Croatia and Bosnia
The 12-hour Jadrolinija ferry ride from Ancona (Italy) to Split (Croatia) was okey. The Adriatic Sea was calm so the ride was smooth. The ferry arrived at Split Harbour at 8am. I got on my bike and rode to the immigration. Border crossing was smooth and easy. The customs asked for Croatia’s Green Card which I didn’t have. The one that I had didn’t cover Balkan countries. I lied to him saying that the GC was in the bag which I strapped on the pillion seat and it would be troublesome to take it out (a method taught by adv-rider friends to me….LOL). Looking at the long lines of vehicles behind me, the officer waved me off. Yeayyy, it worked.
Split city was exactly as I saw it in 2010. Nothing had changed. I rode along the coast to the south of the country. Too bad that it was a cloudy day, so I couldn’t enjoy the blue Adriatic Sea.
The road was quite narrow and winding and went up down up down along the way. On my left was the mountain and on my right was the sea. Most of the time the road I was riding on was higher and the sea was down below the cliff. It would have been very beautiful if the sun didn’t hide itself behind the clouds. As this was my 2nd time in Croatia and I had covered most of the country before, I didn’t intend to spend any night here but rode straight to Bosnia. I crossed the border at Metkovic. It was a very small border and the border post was a toll plaza kinda office. I didn’t have to get down from my bike. Everything was settled at the window. I needed to hand over my passport and GD’s registration document to the officer and it was done in less than 10 minutes. Bosnia too was a second time visit for me. Bosnia is a small country in the Balkans which was once ruled by the Ottoman Empire from 1463 – 1878.
My plan was to ride straight, crossing the smallest part of this country and after that cross into Montenegro. However, I changed my mind due to a request from a Malaysian traveller who asked to meet me in Mostar. The ride into Mostar was okey. The road was so-so. I had to ride in some unlit tunnels. It was very dark. Nearing Mostar, the view of green Neretva River came into sight. It wasn’t difficult for me to find the hostel which I booked via Airbnb. About 1 hour later, Menk Mahawangsa, the Msian traveller, came to meet me. Menk was a famous backpacker icon in Msia. At such a young age, he had travelled solo to many countries and it’s always long term traveling. His epic solo travel was overland from Msia to UK, to the place where he once lived when he was a little boy. He managed to find the same house. It was interesting to hear his story. We had lunch together and after that we walked to the Old Bridge, Stari Most. There were too many tourists and it was very crowded everywhere.
I noticed lots of differences in Mostar now compared to 6 years back. It was December 2010, winter, when I first came here. The old city was deserted. Perhaps it was off season, so there were very few tourists at that time. It was very cold then, and stalactites of ice could be seen dangling from the tree branches. Part of the Neretva River surface was frozen and there weren’t many souvenir shops, only some along Kujundziluk. At that time, I really felt the effects of a post-war city with the stillness and the quietness around me, and I drowned myself in the emotions while walking from tombstone to another tombstone in the many cemeteries, feeling sad on how young the Mostarians lost their lives during the war. But now, the old city was so lively and full of people. Lots of cafes, bars, shops, loud music and everything. It’s good for the economy, but I somehow felt that it had lost its charm as a post-war city. The war museum and mosques which were free to enter last time were now not free anymore. Everything had its price. The only thing remained the same was the very green Neretva River.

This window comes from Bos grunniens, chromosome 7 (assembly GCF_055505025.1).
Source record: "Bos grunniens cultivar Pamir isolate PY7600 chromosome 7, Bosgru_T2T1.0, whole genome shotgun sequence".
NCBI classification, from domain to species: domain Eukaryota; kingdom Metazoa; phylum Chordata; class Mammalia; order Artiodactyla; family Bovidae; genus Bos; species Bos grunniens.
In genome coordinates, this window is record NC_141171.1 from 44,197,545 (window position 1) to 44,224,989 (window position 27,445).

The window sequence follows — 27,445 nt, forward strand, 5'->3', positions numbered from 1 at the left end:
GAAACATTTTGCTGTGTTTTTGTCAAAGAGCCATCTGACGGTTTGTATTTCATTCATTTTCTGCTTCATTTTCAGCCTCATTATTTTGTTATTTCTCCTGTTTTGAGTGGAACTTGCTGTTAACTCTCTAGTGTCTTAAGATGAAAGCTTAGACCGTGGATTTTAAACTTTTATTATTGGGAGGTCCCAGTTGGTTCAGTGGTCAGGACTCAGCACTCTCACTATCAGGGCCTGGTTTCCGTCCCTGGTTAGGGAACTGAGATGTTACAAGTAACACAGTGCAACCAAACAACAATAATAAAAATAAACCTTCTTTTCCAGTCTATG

During my time here, both Menk and I managed to visit some old mosques and we climbed up a minaret to enjoy the view of the old city. From above, we could see that the right side of the old city belonged to the Christian Croat community and the left side belonged to the Muslim Bosnian community. They had a long complicated history with each other but now they lived in peace. They learnt well from the unpleasant bitter past. We also walked from cemeteries to cemeteries. Graveyards were the norm here. Effects of war could be seen everywhere. Mostarians preserved the war proof as they didn’t want to forget what had happened here in 1993, and during the previous wars. Bosnia went through three major wars in the past hundred years. The First World War in the early 1900’s, Second World War in the mid 1900’s and Bosnian War in 1993.
After 5 hours walking and chatting, it was time for Menk to go back to Sarajevo. We were not aware of the time as we had so much fun talking to each other as if we had been friends for a long time. I felt at ease with this young man who is a funny guy, yet mature and wise despite his young age. I guessed traveling made him into such a man, as traveling has moulded me in becoming who I am today. Goodbye Menk. Good luck in all your future business + travel plans you have in mind. I hope to meet you again someday. The next day, I left Mostar and rode to the Bosnia – Montenegro border. It was a fun ride with lovely views, the green Neretva River, sheep, some twisties and some straights.